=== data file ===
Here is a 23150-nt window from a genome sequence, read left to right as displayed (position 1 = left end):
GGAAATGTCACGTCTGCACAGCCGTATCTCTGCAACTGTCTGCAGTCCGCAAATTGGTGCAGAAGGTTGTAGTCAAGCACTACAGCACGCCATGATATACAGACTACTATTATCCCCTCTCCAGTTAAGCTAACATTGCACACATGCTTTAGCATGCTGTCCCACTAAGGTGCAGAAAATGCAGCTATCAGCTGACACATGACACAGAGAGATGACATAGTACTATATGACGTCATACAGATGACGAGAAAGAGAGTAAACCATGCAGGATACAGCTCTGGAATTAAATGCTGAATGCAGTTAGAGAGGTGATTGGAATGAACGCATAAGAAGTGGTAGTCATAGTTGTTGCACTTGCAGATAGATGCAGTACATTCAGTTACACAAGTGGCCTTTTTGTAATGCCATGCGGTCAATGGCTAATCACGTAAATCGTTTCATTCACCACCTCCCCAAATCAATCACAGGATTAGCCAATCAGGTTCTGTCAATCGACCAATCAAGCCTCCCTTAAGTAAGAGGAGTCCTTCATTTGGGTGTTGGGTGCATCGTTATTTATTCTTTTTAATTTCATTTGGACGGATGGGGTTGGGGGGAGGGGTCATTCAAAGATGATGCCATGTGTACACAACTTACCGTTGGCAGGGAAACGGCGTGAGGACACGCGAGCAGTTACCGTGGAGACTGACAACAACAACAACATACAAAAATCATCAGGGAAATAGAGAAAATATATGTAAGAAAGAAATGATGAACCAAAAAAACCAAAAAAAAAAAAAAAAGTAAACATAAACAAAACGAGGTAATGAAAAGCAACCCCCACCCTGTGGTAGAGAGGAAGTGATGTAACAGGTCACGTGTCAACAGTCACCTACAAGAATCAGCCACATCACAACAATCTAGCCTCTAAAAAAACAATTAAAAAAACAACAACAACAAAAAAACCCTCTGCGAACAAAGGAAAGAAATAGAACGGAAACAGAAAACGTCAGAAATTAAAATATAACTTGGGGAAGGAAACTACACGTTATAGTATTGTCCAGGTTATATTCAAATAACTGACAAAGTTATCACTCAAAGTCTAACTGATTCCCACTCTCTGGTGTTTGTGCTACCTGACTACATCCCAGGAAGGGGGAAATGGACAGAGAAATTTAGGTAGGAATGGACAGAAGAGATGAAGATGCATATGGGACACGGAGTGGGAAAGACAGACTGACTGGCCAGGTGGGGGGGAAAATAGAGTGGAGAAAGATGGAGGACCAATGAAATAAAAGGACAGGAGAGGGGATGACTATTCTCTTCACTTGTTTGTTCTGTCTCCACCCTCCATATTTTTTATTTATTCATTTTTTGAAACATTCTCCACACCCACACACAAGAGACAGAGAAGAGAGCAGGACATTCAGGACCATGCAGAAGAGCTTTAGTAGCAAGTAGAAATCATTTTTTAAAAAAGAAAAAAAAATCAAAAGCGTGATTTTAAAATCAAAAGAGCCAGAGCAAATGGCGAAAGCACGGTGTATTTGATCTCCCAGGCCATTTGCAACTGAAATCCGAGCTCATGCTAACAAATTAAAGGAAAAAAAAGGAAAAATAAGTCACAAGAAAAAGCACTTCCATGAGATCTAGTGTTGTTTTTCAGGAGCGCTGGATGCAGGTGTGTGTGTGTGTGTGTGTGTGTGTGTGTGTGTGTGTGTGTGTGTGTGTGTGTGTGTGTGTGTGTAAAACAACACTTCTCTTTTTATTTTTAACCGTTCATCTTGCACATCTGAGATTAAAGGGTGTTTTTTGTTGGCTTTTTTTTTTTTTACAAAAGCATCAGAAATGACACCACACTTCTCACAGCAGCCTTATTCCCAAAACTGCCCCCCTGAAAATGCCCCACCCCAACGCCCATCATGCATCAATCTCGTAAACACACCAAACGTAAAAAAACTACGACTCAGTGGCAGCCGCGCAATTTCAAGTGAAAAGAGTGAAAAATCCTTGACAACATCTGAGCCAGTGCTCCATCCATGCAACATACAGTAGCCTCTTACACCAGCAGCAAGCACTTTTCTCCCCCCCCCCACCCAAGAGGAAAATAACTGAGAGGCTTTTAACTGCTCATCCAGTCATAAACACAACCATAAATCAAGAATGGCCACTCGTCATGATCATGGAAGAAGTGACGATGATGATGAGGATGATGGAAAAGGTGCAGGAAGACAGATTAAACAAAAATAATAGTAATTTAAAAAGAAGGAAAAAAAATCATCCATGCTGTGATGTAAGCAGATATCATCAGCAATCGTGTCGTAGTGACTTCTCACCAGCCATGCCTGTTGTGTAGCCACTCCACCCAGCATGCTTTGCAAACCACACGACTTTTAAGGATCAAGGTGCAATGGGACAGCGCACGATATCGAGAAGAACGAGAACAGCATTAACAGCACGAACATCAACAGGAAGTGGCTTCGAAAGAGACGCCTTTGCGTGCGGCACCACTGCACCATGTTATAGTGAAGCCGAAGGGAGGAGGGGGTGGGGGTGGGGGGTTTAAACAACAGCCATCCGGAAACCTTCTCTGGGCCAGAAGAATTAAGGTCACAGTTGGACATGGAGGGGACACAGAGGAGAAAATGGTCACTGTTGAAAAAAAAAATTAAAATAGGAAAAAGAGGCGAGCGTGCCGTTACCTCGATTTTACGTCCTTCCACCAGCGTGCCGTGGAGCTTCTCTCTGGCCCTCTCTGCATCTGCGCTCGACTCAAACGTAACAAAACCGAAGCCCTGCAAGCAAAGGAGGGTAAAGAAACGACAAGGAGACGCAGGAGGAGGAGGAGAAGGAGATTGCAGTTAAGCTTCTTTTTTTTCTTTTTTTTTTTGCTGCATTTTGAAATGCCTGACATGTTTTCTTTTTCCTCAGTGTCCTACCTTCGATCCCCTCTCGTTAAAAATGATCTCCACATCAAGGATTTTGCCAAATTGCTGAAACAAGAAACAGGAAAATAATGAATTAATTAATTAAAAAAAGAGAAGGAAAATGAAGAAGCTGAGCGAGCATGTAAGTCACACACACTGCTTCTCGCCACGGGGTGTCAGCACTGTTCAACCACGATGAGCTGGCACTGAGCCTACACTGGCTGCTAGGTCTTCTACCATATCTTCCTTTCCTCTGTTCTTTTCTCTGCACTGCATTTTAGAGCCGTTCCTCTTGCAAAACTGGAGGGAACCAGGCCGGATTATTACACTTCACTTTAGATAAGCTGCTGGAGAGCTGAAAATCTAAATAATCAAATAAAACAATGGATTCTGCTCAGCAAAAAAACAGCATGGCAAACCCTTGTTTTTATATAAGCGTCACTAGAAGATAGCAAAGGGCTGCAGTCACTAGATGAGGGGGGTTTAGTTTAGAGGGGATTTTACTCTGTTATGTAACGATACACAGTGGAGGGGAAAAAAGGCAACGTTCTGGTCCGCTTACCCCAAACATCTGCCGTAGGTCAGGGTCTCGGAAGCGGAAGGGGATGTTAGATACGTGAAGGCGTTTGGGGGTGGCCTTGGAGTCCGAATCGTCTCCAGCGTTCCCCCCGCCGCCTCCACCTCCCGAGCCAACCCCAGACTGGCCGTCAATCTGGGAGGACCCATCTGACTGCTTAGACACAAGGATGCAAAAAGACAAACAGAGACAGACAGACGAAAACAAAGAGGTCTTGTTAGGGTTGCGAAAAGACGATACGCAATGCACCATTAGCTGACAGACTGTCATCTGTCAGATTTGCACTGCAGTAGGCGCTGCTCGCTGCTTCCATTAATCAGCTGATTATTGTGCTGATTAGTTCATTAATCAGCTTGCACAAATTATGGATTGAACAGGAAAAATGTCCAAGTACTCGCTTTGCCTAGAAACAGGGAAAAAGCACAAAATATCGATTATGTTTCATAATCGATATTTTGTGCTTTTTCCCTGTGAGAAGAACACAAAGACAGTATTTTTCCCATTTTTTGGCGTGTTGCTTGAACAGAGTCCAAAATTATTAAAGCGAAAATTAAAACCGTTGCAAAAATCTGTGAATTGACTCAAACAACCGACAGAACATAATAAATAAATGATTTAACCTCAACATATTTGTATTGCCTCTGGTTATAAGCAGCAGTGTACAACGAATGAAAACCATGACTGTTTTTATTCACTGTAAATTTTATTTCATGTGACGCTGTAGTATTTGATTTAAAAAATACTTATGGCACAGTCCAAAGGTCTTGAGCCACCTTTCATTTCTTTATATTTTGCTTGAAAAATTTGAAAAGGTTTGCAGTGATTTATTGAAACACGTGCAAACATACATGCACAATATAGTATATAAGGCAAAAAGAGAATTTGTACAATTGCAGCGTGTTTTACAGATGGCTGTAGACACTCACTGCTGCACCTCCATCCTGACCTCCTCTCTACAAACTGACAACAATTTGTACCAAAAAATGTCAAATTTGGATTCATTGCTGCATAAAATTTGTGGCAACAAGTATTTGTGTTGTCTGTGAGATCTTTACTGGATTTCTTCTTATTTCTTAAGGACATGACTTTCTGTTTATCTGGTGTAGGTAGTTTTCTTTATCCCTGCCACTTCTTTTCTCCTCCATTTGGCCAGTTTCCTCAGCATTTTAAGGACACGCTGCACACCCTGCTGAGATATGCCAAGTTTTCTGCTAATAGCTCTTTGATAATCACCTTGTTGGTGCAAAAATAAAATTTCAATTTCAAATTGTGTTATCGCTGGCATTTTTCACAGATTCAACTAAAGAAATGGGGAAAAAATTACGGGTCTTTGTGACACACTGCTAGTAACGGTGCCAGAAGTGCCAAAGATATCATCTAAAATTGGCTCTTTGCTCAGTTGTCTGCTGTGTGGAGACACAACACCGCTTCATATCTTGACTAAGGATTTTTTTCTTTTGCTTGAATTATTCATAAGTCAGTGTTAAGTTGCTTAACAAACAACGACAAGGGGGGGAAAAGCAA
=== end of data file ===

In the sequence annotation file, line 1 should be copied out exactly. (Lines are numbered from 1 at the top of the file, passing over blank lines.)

Here is a 23150-nt window from a genome sequence, read left to right as displayed (position 1 = left end):